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It took eleven seconds for Allyson Felix and Jeneba Tarmoh to cross the finish line in the 100-meter finals on Saturday and 24 hours for meet officials to respond to the unprecedented race finish.

Felix and Tarmoh tied for third place — the final spot on the Olympic team. The dead heat was so rare that a tiebreaker had never been established, even in the event’s long history.

On Sunday evening, USATF spokeswoman Jill Geer announced the new procedure for breaking a third-place tie in the 100 and any running event in the future for which a U.S. national or Olympic team is selected.

Unless one athlete declines her position, the runners will decide between a run-off and a coin toss.

If they can’t come to an agreement, a run-off will occur. If they don’t have a preference? A coin toss.

Either way, the decision must be made and a team finalized by the end of the trials on Sunday, July 1.

Former world champion Felix and her lesser-known training partner Tarmoh were  notified of the new tie-breaking process on Sunday, Geer said. Officials will work with the two and their coach, Bobby Kersee, to decide what’s next.

But Felix and Tarmoh can’t get caught up in the tiebreaker just yet, as they have another race, the 200, coming up Thursday. Felix is a three-time world champion and Olympic silver medalist in the event; Tarmoh placed third in it at the 2011 U.S. Championships.

The weekend’s debacle threw the two into an emotional waiting game and left onlookers wondering how it could have occurred in the first place.

The immediate, unofficial results showed Tarmoh as the third place finisher, behind Carmelita Jeter and Tianna Madison. Felix, who was trying the 100-200 double, instead of a 200-400, for the first time on the big stage, tried to come to terms with the defeat.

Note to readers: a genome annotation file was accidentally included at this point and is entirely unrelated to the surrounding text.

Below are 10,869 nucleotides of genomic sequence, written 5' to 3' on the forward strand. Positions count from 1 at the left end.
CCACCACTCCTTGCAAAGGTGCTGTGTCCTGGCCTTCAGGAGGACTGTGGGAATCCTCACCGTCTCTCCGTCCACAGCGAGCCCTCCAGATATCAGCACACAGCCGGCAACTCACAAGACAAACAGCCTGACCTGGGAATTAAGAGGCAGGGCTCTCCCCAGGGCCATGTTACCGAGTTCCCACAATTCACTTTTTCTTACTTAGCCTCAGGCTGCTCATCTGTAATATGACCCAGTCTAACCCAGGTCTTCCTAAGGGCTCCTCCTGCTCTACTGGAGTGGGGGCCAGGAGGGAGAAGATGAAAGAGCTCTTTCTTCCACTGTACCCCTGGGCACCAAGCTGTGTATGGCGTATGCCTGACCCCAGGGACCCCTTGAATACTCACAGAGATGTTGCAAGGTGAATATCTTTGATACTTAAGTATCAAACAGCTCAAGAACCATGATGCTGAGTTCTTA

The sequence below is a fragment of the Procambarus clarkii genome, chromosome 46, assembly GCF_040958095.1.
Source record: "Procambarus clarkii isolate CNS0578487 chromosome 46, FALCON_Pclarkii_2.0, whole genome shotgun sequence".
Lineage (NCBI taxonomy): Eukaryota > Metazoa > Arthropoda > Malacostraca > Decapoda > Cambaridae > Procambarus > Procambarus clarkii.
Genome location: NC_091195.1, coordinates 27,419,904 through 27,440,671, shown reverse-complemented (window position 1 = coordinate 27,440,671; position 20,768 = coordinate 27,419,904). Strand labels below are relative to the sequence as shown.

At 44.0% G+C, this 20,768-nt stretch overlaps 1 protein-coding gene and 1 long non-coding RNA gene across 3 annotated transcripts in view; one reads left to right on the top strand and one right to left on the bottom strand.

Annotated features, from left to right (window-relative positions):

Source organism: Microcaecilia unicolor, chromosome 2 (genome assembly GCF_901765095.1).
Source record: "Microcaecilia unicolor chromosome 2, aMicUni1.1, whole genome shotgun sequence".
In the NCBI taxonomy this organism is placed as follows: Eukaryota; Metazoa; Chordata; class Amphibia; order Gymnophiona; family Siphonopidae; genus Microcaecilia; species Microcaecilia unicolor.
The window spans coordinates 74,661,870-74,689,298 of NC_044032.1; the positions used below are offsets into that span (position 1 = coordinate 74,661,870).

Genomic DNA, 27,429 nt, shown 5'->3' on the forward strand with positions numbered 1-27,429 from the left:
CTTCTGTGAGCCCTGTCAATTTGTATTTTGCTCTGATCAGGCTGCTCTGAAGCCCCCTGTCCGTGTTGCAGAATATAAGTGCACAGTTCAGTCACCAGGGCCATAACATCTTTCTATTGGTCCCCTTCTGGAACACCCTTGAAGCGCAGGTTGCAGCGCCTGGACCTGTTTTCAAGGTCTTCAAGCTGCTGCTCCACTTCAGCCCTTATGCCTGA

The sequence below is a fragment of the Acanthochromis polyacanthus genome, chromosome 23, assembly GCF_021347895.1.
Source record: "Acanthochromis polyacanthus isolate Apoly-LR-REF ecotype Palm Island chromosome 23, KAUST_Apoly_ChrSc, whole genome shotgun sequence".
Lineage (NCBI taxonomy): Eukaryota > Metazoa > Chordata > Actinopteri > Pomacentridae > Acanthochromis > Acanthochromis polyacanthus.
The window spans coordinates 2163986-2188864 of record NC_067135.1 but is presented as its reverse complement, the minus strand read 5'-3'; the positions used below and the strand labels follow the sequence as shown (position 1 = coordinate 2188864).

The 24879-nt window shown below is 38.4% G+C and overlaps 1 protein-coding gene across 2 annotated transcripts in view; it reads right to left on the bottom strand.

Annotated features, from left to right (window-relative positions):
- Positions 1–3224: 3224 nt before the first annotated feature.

“It hurts,” she said minutes after the race, battling tears. “I definitely feel God has a bigger plan. We always make plans and think we know best. And sometimes it’s just not the case.

“That’s my teammate who got third. I’m happy for her.”

Meanwhile, timers and referees jumped to review the close finish, studying photos shot at 3,000 frames per second. They looked to determine which runner’s torso crossed first, but found that impossible. It was a dead heat, officials declared. Both runners clocked 11.068.

USATF workers and representatives of the Olympic track and field community scrambled to come up with a resolution and get the stamp of approval from the United States Olympic Committee.

Included in the new tie-breaking procedure was one final note: “If the run-off also results in a dead heat, the tie will be broken by a coin toss.”

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